7 Family Travel Hacks

7 Family Travel Hacks – So Your Next Family Vacation Goes off Without a Hitch

Traveling with children of all ages can be one of the most rewarding and memorable experiences in your life. Together, you discover the world, different cultures and lifestyles, and share with your children your passion for travel. For our best-in-class travel agents travel is one of the best forms of education.

So, to make sure your little (or not so little) travelers are happy throughout the trip, some of our family travel experts want to share with you some ingenious travel tips.

  1. Alyssa Scott (Protravel, Encino, CA) says: It is important for both kids and parents to step away from phones and technology and immerse themselves in the moment. Maybe that means taking less photos or not uploading to Facebook and really focus on the memories you create with your family.”
  2. Michelle Rosen (Protravel, Encino, CA) recommends: “It’s important that you spend quality time as a family, but also everyone has a bit of independence. Adding a simple activity that will allow them to have a blast while the parents are able to spend some alone time brings great value to everyone. Most children like to create and eat! Cooking classes are great on any budget. Learning how to make dumplings in Asia, a gelato class or making pizza in Italy are always a big hit. Also, watching nature is a wonderful opportunity for children to experience something special they can then share with adults. Watching turtles hatch in Costa Rica or bathing Elephants in Thailand are 2 of my favorites.”
  1. “For a perfect family vacation, I recommend a cruise that matches your family and demographics. This is where my experience and knowledge come into play. When a family is on the right cruise or cruise line there is something for everyone: adventure, alone time, exploration, family time, relaxation, memorable meals and exceptional experiences that will last a lifetime,” shares June Kleier (Protravel, Scottsdale, AZ.)
  2. To make sure that everyone gets what they want, and you don’t have to worry about what to do and where to have lunch next, Dede Thea (Protravel, Woodmere, NY) recommends to “book a good all-inclusive resort.”
  3. “One thing I always tell people when planning family travel is to lower your expectations, which is not to say that the trip won’t be fabulous. But if you are used to a carefree travel experience where you sit for hours on a beach with a good book, or hit every gallery or museum in a city, forget about it.  Of course, this depends on the ages of the children.  I have taken my very young children to Africa on safari, and, as they got older, we traipsed through Southeast Asia, so a lot also depends on your family’s dynamic, energy level, and interests.” explains Amy Parker (Protravel, Beverly Hills, CA).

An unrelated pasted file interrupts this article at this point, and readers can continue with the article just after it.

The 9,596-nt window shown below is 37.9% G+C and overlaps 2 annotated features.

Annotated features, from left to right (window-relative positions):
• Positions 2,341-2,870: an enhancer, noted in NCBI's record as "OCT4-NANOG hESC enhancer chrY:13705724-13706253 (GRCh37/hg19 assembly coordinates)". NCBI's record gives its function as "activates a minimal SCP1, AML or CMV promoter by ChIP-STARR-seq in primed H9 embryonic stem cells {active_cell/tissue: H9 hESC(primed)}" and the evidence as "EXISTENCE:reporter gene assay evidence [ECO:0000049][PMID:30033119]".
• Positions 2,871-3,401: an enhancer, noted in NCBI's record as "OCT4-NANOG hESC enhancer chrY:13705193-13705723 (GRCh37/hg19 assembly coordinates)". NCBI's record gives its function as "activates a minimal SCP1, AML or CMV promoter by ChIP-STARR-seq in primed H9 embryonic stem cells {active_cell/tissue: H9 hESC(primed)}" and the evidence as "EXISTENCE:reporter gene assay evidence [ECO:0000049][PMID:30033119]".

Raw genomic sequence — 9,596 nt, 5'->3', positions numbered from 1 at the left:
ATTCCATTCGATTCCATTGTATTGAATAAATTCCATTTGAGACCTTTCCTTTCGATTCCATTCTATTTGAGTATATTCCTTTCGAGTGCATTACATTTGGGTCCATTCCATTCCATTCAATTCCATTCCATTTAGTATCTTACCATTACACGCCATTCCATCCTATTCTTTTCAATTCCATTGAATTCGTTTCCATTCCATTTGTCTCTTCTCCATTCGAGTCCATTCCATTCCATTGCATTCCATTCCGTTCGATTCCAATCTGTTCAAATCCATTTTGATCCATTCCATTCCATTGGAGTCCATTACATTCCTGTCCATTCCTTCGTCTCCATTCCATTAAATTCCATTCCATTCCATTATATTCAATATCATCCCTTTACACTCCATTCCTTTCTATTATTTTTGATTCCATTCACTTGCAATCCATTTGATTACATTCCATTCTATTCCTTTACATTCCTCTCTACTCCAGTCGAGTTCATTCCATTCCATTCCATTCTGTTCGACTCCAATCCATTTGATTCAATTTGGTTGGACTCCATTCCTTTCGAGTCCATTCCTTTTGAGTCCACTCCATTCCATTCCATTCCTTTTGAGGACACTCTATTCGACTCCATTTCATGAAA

Amy continues: “When you have small children, I like to plan one cultural outing or fun excursion that the parents really want to see and/or do, and then spend the rest of the day doing something very kid-focused.  Local ice cream and sweets are always a good treat afterward.  For instance, we walked through the Tuileries Garden in Paris, hitting the Carousel and the Louvre, but then grabbed a delicious ice cream cone and headed over to the Luxembourg Gardens where the kids enjoyed the playground and just listening to the other children speaking French.  Another time in Salzburg, we rode bikes all around and ended up at a local public pool where we paid to get in and spent the afternoon swimming with the locals.”

  1. Ellen Regenstreif (Protravel, New York, NY) explains: Each age group of children is different, as is each child. My philosophy is to look at the family as a whole, but at each individual as well, so that each person does something during the trip that is either furthering an interest (like a budding chef), or reliving the past (dads and moms get to have fun too, say doing a Rock and Roll tour in London), or just visiting someplace that one has always wanted to see (Paris for a Madeline fan, for example).”

“When working with families with younger children I give them websites they can visit ahead of time to get an idea of what is coming,” Ellen continues. “When I work with families with older teens that is not as critical, but it is fun to recommend books that correspond. And my final suggestion is to travel as your family works–if you have a busy family and you like to go, then plan away and use your momentum to fill your days with exploration. If you know your kids need downtime in the afternoons, then ensure to make time for them to unwind. But if your teens like to sleep in, don’t let them. You didn’t take them on a wonderful vacation for them to sleep it away.”

  1. “Travel games and books are a great way to entertain your children while traveling to your destination or home,” says Courtney McGroarty (Protravel, New York, NY). “I hate to say it, but iPads are a life saver for a lot of people.  Whether you encounter flight delays, traffic, the unpredictable, a tablet will keep your kids occupied.”

Feeling inspired? To speak to one of our expert family travel agents, call 800.227.1059.